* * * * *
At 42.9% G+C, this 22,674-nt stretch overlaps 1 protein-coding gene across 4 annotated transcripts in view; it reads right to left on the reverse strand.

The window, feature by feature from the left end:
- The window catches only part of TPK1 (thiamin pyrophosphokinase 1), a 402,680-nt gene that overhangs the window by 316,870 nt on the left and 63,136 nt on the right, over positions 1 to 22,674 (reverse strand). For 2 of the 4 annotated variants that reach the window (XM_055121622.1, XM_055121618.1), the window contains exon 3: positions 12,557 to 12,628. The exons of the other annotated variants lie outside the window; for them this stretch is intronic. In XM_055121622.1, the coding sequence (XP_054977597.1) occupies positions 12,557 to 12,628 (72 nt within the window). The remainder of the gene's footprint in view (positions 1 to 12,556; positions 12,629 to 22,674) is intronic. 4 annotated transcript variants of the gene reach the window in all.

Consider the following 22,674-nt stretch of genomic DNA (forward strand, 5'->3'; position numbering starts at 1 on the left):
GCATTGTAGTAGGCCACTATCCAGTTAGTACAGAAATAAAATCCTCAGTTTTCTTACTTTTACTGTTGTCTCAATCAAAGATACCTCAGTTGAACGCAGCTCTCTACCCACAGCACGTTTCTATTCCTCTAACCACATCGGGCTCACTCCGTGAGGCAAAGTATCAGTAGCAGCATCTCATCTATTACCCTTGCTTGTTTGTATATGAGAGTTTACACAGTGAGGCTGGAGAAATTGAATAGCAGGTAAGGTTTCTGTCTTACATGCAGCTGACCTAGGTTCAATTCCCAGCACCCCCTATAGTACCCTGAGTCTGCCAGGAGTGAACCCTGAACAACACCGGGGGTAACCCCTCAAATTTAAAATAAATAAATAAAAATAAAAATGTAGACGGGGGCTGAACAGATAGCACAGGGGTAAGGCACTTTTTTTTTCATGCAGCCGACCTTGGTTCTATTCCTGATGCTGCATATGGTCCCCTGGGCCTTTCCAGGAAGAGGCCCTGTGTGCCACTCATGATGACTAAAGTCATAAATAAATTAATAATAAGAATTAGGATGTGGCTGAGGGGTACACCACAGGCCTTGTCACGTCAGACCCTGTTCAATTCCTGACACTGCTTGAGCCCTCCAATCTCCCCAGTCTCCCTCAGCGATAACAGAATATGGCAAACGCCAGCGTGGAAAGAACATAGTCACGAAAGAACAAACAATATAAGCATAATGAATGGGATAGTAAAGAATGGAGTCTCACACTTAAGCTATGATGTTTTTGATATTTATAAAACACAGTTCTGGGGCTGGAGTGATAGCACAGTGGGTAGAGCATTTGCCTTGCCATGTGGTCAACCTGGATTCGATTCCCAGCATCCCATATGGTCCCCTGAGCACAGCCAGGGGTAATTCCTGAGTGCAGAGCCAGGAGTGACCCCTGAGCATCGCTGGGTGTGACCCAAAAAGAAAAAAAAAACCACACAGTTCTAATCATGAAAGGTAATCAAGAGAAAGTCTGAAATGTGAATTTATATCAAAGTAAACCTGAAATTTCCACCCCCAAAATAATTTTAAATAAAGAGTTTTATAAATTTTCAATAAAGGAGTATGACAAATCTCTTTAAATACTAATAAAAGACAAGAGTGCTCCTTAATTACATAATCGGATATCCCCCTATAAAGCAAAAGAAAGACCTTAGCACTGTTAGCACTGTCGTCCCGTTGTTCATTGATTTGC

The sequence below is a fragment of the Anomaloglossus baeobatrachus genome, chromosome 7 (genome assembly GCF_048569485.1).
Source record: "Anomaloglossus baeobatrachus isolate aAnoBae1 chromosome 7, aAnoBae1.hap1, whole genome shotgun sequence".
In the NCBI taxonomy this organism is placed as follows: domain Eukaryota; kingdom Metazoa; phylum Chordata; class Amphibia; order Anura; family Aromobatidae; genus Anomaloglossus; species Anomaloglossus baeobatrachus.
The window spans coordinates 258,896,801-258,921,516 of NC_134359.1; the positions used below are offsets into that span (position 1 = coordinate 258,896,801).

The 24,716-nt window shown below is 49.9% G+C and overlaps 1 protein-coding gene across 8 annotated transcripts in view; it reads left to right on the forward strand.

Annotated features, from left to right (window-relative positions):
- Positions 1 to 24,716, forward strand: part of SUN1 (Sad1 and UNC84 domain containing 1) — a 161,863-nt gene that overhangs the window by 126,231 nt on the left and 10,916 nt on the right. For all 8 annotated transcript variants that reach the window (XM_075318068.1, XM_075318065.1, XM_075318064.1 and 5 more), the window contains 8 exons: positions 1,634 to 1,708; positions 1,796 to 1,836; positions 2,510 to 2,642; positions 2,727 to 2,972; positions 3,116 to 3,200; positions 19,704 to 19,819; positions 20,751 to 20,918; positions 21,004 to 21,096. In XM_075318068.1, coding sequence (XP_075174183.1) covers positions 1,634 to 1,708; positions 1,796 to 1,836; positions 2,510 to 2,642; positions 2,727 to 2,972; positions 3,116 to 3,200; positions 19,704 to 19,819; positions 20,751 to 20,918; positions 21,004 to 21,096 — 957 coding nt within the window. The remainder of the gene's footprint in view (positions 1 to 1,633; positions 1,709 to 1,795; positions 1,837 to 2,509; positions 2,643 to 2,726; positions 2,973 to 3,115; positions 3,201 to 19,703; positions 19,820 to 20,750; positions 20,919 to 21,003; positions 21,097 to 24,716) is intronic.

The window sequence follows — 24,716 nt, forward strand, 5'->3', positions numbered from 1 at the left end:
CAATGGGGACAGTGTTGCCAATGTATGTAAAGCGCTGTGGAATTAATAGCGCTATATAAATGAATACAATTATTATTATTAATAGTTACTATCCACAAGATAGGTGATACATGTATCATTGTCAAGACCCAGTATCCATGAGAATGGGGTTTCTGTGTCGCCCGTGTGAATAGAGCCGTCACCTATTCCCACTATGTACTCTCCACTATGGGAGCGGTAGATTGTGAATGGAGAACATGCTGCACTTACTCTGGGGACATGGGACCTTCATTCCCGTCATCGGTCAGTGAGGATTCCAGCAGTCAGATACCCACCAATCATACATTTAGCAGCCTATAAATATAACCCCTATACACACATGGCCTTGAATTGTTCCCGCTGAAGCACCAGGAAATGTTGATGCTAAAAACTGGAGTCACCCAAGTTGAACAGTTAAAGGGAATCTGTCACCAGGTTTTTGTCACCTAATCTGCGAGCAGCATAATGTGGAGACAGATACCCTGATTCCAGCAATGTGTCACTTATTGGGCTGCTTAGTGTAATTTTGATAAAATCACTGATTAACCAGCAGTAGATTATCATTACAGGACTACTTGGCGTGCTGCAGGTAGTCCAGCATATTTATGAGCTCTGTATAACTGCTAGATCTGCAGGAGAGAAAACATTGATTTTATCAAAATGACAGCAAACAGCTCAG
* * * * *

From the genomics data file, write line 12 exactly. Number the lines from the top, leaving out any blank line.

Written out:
- Positions 1 to 24,716, forward strand: part of SUN1 (Sad1 and UNC84 domain containing 1) — a 161,863-nt gene that overhangs the window by 126,231 nt on the left and 10,916 nt on the right. For all 8 annotated transcript variants that reach the window (XM_075318068.1, XM_075318065.1, XM_075318064.1 and 5 more), the window contains 8 exons: positions 1,634 to 1,708; positions 1,796 to 1,836; positions 2,510 to 2,642; positions 2,727 to 2,972; positions 3,116 to 3,200; positions 19,704 to 19,819; positions 20,751 to 20,918; positions 21,004 to 21,096. In XM_075318068.1, coding sequence (XP_075174183.1) covers positions 1,634 to 1,708; positions 1,796 to 1,836; positions 2,510 to 2,642; positions 2,727 to 2,972; positions 3,116 to 3,200; positions 19,704 to 19,819; positions 20,751 to 20,918; positions 21,004 to 21,096 — 957 coding nt within the window. The remainder of the gene's footprint in view (positions 1 to 1,633; positions 1,709 to 1,795; positions 1,837 to 2,509; positions 2,643 to 2,726; positions 2,973 to 3,115; positions 3,201 to 19,703; positions 19,820 to 20,750; positions 20,919 to 21,003; positions 21,097 to 24,716) is intronic.